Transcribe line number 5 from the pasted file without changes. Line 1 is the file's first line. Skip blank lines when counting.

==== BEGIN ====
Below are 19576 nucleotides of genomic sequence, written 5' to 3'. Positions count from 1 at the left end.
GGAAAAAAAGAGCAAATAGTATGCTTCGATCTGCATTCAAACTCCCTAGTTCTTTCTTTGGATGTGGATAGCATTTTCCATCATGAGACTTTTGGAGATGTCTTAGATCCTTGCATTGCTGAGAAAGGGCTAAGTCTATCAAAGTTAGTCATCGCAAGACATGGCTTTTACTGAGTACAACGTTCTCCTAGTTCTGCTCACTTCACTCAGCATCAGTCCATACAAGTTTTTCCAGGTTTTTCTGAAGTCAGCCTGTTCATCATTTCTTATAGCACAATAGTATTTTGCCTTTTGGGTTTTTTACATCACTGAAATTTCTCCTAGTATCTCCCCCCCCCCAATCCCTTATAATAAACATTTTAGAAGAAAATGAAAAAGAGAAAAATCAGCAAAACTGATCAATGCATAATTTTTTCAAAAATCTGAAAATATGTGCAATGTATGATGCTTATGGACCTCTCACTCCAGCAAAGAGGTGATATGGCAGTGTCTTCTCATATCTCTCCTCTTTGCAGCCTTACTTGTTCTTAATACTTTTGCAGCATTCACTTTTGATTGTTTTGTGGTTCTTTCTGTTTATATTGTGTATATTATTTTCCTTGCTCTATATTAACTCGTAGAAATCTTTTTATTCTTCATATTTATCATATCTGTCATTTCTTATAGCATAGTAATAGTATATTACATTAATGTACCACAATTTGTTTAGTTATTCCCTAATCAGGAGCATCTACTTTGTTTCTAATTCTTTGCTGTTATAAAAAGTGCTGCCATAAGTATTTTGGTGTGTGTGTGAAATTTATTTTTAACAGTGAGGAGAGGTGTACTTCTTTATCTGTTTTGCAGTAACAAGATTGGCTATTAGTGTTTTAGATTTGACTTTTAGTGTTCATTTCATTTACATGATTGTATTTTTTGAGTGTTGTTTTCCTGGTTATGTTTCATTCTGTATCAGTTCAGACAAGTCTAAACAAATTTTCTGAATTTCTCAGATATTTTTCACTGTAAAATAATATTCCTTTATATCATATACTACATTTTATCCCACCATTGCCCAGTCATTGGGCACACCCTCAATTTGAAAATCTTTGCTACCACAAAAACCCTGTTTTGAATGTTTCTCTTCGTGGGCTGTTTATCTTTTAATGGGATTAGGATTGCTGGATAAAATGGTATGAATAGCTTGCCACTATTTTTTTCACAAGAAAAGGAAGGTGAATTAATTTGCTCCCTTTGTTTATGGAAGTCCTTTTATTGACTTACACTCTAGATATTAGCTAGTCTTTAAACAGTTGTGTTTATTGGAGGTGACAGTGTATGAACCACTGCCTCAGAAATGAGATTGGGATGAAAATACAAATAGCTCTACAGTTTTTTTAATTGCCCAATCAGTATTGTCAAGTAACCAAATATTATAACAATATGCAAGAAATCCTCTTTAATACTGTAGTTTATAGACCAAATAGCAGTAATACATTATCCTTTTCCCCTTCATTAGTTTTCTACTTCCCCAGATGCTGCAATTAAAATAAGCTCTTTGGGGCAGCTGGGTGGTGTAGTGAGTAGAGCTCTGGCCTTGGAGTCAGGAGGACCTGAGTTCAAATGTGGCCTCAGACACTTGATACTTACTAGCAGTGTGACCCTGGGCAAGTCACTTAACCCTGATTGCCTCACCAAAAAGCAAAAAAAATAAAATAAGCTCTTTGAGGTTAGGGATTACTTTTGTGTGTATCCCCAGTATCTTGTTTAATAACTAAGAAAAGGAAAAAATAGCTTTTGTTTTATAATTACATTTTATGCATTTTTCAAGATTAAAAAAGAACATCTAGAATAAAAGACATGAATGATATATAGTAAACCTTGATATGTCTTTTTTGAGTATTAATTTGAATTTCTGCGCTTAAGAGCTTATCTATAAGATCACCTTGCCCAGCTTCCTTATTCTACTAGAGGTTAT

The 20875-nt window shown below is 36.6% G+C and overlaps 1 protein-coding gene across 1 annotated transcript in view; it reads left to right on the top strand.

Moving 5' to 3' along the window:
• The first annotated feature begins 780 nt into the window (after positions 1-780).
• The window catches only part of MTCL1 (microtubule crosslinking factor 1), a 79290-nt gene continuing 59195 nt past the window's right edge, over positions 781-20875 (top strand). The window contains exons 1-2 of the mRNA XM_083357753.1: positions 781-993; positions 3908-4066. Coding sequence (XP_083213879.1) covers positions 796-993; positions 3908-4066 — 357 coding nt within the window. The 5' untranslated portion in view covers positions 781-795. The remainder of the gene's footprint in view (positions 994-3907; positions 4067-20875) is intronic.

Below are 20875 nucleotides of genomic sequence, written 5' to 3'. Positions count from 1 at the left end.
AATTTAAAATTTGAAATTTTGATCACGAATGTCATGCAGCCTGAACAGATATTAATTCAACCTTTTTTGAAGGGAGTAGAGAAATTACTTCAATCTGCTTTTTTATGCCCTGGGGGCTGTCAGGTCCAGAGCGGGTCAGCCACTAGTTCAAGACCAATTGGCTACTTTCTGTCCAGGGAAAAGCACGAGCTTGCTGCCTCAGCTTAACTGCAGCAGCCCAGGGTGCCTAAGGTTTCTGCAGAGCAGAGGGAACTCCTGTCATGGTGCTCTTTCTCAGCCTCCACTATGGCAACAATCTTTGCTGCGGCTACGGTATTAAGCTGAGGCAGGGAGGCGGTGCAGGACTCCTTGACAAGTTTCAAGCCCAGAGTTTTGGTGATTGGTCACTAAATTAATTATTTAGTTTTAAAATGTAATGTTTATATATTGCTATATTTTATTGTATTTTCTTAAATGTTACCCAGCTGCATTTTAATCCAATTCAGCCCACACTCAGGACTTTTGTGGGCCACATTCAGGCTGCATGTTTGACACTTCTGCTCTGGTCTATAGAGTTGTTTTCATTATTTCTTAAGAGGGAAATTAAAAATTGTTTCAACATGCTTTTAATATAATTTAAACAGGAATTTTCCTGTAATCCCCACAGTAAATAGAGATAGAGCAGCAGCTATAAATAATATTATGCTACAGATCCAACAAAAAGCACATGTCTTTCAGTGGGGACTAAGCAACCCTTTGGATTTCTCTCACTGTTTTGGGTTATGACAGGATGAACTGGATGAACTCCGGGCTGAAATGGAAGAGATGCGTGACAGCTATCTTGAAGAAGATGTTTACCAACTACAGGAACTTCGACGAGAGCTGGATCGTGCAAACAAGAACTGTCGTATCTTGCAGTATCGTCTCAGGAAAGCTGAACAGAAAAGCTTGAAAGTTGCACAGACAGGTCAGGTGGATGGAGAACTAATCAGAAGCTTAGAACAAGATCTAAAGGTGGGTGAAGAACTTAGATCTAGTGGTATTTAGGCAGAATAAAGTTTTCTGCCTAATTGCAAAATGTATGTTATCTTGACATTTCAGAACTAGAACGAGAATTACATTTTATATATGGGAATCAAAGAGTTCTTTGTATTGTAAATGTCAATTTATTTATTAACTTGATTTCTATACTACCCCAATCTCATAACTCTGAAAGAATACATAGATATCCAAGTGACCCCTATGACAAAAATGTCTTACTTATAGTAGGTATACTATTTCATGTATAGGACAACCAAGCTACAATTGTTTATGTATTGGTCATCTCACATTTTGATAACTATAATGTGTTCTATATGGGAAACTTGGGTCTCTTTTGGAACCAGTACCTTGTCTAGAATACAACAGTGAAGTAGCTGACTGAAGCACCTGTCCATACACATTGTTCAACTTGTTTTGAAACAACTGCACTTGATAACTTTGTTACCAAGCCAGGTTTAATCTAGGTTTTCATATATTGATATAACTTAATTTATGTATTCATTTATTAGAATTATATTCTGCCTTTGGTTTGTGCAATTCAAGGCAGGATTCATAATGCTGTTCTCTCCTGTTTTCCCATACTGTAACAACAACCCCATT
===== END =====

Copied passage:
• The first annotated feature begins 780 nt into the window (after positions 1-780).